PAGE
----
DORAL, FL_When Windstar Cruises, who operate a fleet of small, luxury cruise ships, decided to move their company headquarters from Seattle to Florida, they took great pains to find the perfect location.
“We looked at 30 different properties,” said Windstar President Christopher Prelog, “but from the first moment I walked through the doors and looked at the space — yes, that’s it.” Prelog was referring to their new headquarters here on the fifth floor of Doral Concourse, where Windstar hosted a grand opening on Wednesday, June 29.
Why the move from Seattle? “Miami is the true center of the cruise universe,” Prelog told attendees, and to borrow from the company motto, “180 degrees from ordinary. So it made sense to move us 3,297 miles.” He also pointed out the abundance of light and openness reflects what they do on their ships, where there’s frequent interaction between guests and crew. Windstar employs close to 150 people in total, with 50 stationed here.
A key element that was showcased at the grand opening is the partnership between Windstar and Fountainhead, a Miami-based program founded in 2008 to spotlight and promote local art and artists. Working with Fountainhead, the work of local artists will be featured both in their headquarters and onboard their Star-class ships.
Kathryn Mikesell, co-founder and executive director of Fountainhead, joined Prelog to introduce the artists and their work. “It is such an honor to work with the Windstar team,” said Ms. Mikesell. “We felt like we were all part of a family.”
“I’m very proud to have Kathryn and Fountainhead supporting young artists and giving them a stage,” said Prelog. “It’s a perfect fit for Windstar.”
Later, Prelog told me art is an important part of the Windstar commitment to build local ties, similar to how their ships interact with locations around the world through culinary and tour experiences. He also said since the three Star-class ships have the space, they’ll be refreshing the art on them every two years.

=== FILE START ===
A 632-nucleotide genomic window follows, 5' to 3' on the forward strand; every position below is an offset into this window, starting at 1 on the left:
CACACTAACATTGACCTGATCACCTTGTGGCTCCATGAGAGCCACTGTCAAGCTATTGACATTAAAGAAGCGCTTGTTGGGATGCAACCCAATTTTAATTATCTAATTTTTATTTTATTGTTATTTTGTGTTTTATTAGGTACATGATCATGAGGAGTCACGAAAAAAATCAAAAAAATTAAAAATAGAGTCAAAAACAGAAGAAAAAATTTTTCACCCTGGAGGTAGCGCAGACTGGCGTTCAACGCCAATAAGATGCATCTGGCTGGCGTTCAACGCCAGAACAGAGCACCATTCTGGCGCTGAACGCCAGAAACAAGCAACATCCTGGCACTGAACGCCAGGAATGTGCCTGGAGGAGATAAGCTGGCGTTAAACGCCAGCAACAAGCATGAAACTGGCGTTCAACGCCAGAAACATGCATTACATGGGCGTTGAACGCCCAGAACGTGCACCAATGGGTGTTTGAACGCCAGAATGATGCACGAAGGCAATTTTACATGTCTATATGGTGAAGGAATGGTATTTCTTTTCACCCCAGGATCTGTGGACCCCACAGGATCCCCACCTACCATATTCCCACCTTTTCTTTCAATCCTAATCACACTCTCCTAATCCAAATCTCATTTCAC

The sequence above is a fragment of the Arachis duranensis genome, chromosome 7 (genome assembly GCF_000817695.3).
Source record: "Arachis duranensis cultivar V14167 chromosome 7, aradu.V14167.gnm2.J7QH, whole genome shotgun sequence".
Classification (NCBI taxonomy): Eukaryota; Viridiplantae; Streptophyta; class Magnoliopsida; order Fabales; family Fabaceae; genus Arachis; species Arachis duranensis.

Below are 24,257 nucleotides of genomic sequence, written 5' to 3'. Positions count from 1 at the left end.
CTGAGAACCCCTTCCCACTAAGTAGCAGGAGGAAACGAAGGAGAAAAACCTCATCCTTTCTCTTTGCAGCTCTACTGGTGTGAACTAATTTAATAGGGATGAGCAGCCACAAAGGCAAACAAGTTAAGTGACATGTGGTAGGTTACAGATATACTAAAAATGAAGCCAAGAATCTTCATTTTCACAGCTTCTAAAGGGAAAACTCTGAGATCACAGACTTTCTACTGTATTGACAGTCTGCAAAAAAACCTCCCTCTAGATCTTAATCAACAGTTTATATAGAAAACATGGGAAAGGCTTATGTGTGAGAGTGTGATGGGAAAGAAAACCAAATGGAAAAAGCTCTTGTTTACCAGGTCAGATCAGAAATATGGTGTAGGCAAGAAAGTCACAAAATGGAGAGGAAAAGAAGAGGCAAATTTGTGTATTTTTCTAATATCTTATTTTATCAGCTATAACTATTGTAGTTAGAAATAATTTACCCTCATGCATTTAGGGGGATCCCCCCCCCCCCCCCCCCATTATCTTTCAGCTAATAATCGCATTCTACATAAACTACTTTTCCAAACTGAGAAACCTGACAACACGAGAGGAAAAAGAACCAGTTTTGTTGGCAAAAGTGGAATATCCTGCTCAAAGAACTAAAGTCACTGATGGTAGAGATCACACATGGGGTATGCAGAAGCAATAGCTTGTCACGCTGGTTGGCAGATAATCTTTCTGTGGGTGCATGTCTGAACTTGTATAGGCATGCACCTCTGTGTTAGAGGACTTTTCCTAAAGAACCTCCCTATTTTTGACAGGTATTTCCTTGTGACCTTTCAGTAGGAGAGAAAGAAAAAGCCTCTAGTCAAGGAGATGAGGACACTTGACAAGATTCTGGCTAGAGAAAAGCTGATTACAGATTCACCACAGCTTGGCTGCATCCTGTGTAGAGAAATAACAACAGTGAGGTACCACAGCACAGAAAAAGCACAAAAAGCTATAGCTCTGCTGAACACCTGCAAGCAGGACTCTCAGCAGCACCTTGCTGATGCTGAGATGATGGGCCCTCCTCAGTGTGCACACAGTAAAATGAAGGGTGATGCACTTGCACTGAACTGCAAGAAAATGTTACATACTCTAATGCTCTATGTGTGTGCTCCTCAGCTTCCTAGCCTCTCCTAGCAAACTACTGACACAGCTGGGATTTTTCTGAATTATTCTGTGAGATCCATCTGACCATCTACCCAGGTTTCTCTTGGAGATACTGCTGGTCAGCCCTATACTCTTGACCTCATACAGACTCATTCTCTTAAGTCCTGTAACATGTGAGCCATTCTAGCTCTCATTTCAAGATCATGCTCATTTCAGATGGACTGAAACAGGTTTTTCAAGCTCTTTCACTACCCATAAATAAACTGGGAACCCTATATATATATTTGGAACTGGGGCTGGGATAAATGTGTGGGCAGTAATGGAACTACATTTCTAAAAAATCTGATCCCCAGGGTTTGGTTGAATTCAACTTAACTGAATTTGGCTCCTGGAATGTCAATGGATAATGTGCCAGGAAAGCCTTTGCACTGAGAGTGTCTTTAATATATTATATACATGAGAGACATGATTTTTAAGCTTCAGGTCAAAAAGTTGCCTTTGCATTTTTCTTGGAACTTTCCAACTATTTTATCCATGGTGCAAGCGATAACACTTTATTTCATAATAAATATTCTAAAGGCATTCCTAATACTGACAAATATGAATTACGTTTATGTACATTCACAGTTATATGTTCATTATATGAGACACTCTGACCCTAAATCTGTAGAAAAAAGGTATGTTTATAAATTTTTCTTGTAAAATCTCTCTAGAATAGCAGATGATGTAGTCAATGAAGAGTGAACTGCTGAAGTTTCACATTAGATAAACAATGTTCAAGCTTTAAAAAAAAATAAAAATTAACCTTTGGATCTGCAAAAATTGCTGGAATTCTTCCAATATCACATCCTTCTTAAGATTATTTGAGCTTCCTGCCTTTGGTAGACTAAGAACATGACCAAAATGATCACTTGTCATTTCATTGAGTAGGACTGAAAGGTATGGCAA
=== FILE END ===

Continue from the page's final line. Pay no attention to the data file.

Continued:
One of the works in the office that occupies a whole wall is “Die Form,” a permanent installation by TYPOE, a Miami-based, mixed media artist. Prelog said they wanted something that would invite conversation, and not just hang another TV.
Later this year, Prelog said Windstar will celebrate another milestone event in October — 35 years of cruising to Tahiti. “That’s something very, very special,” he said, adding, “Tahiti is a core product for us.” Although he can’t export its unparalleled beauty, we did get a taste of it as a trio of Tahitian dancers entertained at the opening.
Looking ahead, Prelog said Windstar will be going to Australia and New Zealand for the first time later this year, and next year, will add sailings to the Persian Gulf and Red Sea.
In the meantime, Prelog said they’ll continue to make their new office reflect life on the ships as much as possible, such as importing the same coffee served to guests on the ships. Just one more reason for workers to be happy about the 3,000-plus mile relocation.
Windstar’s new headquarters in Florida
Windstar President Christopher Prelog, artist TYPOE and Kathyrn Mikesell of Fountainhead in front of “Die Form”
Office signs point the way
Photos by Gerry Barker